6. Renting the Property to Friends or Family While Under Management
This is one of the cardinal sins of property management. Renting to friends or family while under property management can present a lot of problems. If there are any disagreements between the manager and your friend, they will immediately run to you, dragging you into the situation that the manager was hired to handle.
Your friend likely won’t be able to leave you out of any communication, whether it is out of habit or wanting to keep you in the loop out of courtesy. If an appliance breaks, they will likely tell you what new appliance they want. All of these things can make it increasingly difficult for the property manager to do their job effectively and make it hard for you to remove yourself from the situation.
7. Move in Specials
Move in specials seem like a great way to attract a tenant off the bat. However, when tenants are searching for homes based on price, your home won’t show up for them if they have specific parameters set.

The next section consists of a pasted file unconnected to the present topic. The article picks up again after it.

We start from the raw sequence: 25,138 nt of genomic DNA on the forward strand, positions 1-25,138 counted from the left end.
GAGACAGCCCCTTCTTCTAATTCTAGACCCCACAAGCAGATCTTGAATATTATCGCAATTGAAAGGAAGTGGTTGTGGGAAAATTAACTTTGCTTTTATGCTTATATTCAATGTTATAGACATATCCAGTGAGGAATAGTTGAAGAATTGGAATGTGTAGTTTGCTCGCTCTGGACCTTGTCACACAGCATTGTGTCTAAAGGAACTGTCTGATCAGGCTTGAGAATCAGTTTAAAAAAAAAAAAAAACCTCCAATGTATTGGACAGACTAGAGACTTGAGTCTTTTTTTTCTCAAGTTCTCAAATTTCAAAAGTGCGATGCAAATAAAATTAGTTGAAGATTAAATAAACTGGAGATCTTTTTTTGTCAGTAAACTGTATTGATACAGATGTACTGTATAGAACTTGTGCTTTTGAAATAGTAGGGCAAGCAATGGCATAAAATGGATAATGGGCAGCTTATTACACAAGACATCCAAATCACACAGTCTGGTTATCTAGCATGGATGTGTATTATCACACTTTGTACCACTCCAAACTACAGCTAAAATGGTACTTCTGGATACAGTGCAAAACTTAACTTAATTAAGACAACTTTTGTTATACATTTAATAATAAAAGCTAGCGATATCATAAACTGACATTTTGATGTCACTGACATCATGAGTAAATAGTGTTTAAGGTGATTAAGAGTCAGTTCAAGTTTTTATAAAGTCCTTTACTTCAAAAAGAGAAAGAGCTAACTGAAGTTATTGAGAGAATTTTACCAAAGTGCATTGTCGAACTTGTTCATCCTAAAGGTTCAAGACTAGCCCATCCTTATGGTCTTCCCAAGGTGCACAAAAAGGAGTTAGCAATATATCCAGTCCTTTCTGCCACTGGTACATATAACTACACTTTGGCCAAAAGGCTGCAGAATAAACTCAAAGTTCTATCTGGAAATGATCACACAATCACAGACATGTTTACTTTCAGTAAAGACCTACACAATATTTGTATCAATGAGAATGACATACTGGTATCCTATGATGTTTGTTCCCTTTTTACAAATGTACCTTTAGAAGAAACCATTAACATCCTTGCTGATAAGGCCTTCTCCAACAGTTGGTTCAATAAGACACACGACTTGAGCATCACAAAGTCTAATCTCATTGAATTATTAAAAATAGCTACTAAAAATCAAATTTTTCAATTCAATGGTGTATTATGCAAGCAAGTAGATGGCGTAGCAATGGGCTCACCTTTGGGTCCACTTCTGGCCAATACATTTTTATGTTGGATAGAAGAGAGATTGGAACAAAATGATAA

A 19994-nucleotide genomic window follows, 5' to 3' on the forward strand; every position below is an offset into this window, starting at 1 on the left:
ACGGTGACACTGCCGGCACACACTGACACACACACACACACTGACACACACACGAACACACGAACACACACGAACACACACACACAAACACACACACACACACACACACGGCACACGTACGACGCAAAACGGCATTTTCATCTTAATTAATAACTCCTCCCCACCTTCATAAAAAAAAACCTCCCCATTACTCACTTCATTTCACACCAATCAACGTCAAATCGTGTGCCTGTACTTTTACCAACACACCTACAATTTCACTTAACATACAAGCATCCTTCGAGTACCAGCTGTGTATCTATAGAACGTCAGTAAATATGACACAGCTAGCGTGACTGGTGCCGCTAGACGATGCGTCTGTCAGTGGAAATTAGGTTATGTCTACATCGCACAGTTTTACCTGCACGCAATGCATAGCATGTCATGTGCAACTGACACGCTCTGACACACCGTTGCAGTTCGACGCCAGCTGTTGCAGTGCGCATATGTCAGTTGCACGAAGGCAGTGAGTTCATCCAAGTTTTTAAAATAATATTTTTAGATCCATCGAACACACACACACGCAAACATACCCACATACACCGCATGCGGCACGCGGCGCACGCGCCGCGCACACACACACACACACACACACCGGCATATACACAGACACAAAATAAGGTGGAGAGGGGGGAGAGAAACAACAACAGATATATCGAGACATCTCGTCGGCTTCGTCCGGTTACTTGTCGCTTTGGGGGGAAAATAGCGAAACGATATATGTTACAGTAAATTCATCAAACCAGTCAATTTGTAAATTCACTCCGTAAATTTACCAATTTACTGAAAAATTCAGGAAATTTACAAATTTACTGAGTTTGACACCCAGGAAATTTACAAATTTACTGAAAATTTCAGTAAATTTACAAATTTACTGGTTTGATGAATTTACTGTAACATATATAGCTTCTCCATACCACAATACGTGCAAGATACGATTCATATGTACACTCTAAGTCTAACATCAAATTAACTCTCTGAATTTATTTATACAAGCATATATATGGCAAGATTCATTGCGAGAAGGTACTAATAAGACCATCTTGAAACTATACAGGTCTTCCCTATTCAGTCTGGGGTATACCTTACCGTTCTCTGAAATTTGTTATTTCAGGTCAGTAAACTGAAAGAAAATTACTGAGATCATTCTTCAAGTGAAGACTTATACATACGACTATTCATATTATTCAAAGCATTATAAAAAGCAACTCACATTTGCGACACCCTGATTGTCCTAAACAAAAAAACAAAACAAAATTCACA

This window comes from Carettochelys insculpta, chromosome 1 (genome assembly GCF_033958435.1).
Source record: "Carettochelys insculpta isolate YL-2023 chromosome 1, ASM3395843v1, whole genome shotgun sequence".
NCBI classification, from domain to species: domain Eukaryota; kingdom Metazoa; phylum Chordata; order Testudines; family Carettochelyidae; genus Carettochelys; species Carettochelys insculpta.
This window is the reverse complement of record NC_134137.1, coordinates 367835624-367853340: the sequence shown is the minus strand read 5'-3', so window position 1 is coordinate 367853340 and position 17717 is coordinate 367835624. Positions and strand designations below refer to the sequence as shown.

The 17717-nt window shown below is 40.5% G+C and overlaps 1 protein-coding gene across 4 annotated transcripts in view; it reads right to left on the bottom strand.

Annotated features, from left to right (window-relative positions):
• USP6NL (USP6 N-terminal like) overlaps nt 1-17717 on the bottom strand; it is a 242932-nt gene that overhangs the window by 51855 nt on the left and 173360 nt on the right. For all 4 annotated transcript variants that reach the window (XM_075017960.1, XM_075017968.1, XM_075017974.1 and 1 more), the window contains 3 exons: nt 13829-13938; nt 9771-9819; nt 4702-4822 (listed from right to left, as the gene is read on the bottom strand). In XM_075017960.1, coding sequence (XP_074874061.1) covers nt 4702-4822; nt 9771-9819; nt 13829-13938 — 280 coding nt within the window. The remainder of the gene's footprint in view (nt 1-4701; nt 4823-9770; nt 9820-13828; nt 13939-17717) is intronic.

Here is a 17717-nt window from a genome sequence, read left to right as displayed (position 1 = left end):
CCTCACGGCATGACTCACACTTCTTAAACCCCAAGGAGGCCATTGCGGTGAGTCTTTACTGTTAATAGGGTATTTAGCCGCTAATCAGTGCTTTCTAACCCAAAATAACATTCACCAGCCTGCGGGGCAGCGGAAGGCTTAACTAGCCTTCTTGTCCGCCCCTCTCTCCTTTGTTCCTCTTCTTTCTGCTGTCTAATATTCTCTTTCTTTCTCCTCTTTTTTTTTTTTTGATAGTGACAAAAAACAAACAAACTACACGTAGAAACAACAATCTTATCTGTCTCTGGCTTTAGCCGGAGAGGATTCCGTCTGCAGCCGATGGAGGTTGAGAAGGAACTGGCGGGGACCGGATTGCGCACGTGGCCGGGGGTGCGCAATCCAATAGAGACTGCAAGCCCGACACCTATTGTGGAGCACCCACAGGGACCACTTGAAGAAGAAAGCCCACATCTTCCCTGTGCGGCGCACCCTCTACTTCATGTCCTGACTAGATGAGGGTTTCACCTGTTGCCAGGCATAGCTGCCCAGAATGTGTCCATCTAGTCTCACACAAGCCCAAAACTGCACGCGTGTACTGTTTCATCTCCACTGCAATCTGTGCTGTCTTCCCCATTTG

For example, let’s say you are renting the property for $2,000/month. In the description, you add that if they move in within a week, you’ll take $600 off their first month. If they are only searching for homes under $2,000, your home won’t appear in their searches. This means that you may be missing out on potential qualified tenants.
The better move is to lower your asking to $1,950. This will attract a wider pool of tenants and still offer the same amount of money.
8. Ordering Appliances or Other Materials Yourself
This adds an additional layer of complexity. If it’s the wrong type, doesn’t fit, shows up damaged, or doesn’t show up, you’ll be dealing with an even bigger problem that the property manager could have handled for you.
Property managers usually have experience with ordering parts and appliances through their preferred outlets. They know what they are looking for and what a reasonable price is. They know how to get you the best deal for the best quality item.
For more tips on hiring the best property manager for you and your property, check out our free guide!